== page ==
During spring breakup last year, chunks of ice filled the Hay River underneath the West Channel Bridge.
NNSL file photo

Discussions and preparations are underway in advance of spring breakup of the Hay River, which usually happens in late April or early May.

Glenn Smith, the town’s senior administrative officer, told the March 29 online meeting of council that there’s a lot going on in preparing for breakup.

“But we’re well prepared, especially coming out of last year and the challenges associated with accommodating, feeding, transporting both within the community here and the plans in case we had to evacuate to other communities,” he said. “We’re in good shape, but there’s more information to come to really solidify the procedures.”

Ross Potter, the town’s director of protective services, updated council on the preparations so far in light of continuing high water in the river and on Great Slave Lake.

“As everybody is aware, we’re kind of concerned about what may happen this year,” Potter said. “There’s an awful lot of effort that’s already gone into getting prepared for what’s going to be happening.”

The water has been estimated to be two to three feet higher than normal.

“We have our ice thickness testing set up to be accomplished somewhere between April 9th and 16th, and the reason for those particular dates is so that our data follows through from year to year,” noted Potter. “Otherwise, if you’re not comparing apples to apples, it can get a little bit confusing as to what’s going on with the ice.”

A meeting of the local Emergency Measures Organization also took place on March 29.

“We were able to inform all the players as to what’s been going on, how much we’ve accomplished so far, and what we are looking for in the future,” said Potter.

Among many other things, the town has developed a communications plan for the news media and social media.

Potter said a monitoring crew is also in place to keep a watch on the river.

“I have approximately 15 people that are going to be doing monitoring for us this year,” he said. “The greatest proportion of them are all trained, have been doing it for years. So we should be able to get a good flow of information coming from those people.”

The Department of Infrastructure has been asked to take care of the highway delineators in areas that may possibly flood, and to have equipment available for clearing roads in areas such as Porritt Landing.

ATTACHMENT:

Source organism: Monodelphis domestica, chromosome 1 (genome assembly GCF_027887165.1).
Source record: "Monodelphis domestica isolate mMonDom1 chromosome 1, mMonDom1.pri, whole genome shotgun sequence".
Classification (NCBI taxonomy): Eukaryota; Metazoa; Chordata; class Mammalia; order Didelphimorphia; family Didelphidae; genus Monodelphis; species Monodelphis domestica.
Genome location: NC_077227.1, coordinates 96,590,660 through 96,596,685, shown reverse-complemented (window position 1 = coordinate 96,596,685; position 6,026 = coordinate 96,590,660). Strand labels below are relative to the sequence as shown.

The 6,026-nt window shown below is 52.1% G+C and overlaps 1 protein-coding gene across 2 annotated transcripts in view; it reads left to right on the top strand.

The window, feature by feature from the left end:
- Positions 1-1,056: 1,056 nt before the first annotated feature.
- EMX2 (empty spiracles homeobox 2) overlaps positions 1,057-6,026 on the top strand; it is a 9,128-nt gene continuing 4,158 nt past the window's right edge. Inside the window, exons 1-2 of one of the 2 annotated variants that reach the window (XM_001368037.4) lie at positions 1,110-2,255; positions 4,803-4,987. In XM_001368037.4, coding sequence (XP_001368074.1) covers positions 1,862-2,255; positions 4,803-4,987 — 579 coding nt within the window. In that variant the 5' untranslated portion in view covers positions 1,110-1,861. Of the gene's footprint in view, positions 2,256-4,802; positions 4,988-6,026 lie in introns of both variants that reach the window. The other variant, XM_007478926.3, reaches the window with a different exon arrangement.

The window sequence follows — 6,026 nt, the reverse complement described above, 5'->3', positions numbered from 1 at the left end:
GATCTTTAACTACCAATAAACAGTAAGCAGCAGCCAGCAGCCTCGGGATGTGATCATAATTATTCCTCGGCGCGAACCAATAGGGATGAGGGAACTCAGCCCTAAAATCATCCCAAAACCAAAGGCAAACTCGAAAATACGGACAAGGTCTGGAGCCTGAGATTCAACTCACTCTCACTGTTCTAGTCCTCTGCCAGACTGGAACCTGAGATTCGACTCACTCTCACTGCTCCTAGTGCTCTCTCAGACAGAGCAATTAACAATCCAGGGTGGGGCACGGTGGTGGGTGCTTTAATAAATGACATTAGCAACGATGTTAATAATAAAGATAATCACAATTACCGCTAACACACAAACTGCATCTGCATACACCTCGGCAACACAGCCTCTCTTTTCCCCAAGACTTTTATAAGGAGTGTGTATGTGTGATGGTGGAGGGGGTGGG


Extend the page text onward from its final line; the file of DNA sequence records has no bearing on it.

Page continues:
Potter has also talked to CN about their railcars.

“They will be storing their railcars on their property on the outside of town by the junction during any breakup activities,” he said, referring to the junction of Highway 2 and Highway 5.

The Canadian Coast Guard Auxiliary has been asked to help in case a water rescue is required.

And the town is working on setting up an evacuation process and accommodations.

Potter said the town will be looking at private transportation, while the fire department will take care of anybody with mobility issues.

An RV camp will once again be set up this year.

“So we expect to see that starting to roll out towards the middle of April,” said Potter.

The animal shelter will be involved in accommodating pets from evacuated areas.

Coun. Keith Dohey asked if conversations have taken place with the Office of the Chief Public Health Officer on evacuation accommodations in terms of continuing Covid-19 concerns.

“Basically, last year we were full in isolation and didn’t really know where we were going with Covid and what that looked like,” said Dohey. “I think obviously we’re in a little better spot this time around. So I’m just wondering if some of those questions have been asked or requests made on how we’ll go about an evacuation and where people can stay, and if we’re going to have to be evacuating to Yellowknife again.”

Smith said planning has started for registration and accommodations at an evacuation centre, along with people evacuated from Vale Island staying with family and friends.

The SAO noted that the Office of the Chief Public Health Officer and the GNWT is working on evacuation guidelines that will be used throughout the territories.

Smith said there are different scenarios for evacuation and accommodations, which vary depending on the Covid-19 situation at breakup.

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